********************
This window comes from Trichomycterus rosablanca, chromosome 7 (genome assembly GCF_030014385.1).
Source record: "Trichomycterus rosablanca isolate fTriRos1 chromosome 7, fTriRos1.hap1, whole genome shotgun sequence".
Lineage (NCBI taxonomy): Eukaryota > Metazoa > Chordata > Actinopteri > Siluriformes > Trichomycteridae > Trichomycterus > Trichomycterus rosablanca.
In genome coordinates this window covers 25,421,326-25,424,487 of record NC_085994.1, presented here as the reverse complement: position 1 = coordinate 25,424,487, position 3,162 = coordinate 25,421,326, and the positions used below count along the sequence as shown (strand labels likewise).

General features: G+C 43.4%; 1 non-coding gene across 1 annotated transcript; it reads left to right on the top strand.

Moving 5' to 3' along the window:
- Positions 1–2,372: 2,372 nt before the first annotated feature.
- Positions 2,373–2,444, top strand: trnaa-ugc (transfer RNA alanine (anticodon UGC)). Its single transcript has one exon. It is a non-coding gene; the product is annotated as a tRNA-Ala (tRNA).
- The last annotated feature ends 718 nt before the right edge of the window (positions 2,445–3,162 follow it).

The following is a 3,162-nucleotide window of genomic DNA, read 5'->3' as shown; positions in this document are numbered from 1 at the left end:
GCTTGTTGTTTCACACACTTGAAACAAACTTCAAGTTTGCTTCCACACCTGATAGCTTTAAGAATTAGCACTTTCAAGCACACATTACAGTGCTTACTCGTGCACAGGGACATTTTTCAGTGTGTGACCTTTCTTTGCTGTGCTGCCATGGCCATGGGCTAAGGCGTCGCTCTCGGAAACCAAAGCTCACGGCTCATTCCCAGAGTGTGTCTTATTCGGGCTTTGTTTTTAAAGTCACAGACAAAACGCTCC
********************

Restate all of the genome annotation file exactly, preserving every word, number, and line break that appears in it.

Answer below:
This window comes from Trichomycterus rosablanca, chromosome 7 (genome assembly GCF_030014385.1).
Source record: "Trichomycterus rosablanca isolate fTriRos1 chromosome 7, fTriRos1.hap1, whole genome shotgun sequence".
Lineage (NCBI taxonomy): Eukaryota > Metazoa > Chordata > Actinopteri > Siluriformes > Trichomycteridae > Trichomycterus > Trichomycterus rosablanca.
In genome coordinates this window covers 25,421,326-25,424,487 of record NC_085994.1, presented here as the reverse complement: position 1 = coordinate 25,424,487, position 3,162 = coordinate 25,421,326, and the positions used below count along the sequence as shown (strand labels likewise).

General features: G+C 43.4%; 1 non-coding gene across 1 annotated transcript; it reads left to right on the top strand.

Moving 5' to 3' along the window:
- Positions 1–2,372: 2,372 nt before the first annotated feature.
- Positions 2,373–2,444, top strand: trnaa-ugc (transfer RNA alanine (anticodon UGC)). Its single transcript has one exon. It is a non-coding gene; the product is annotated as a tRNA-Ala (tRNA).
- The last annotated feature ends 718 nt before the right edge of the window (positions 2,445–3,162 follow it).

The following is a 3,162-nucleotide window of genomic DNA, read 5'->3' as shown; positions in this document are numbered from 1 at the left end:
GCTTGTTGTTTCACACACTTGAAACAAACTTCAAGTTTGCTTCCACACCTGATAGCTTTAAGAATTAGCACTTTCAAGCACACATTACAGTGCTTACTCGTGCACAGGGACATTTTTCAGTGTGTGACCTTTCTTTGCTGTGCTGCCATGGCCATGGGCTAAGGCGTCGCTCTCGGAAACCAAAGCTCACGGCTCATTCCCAGAGTGTGTCTTATTCGGGCTTTGTTTTTAAAGTCACAGACAAAACGCTCC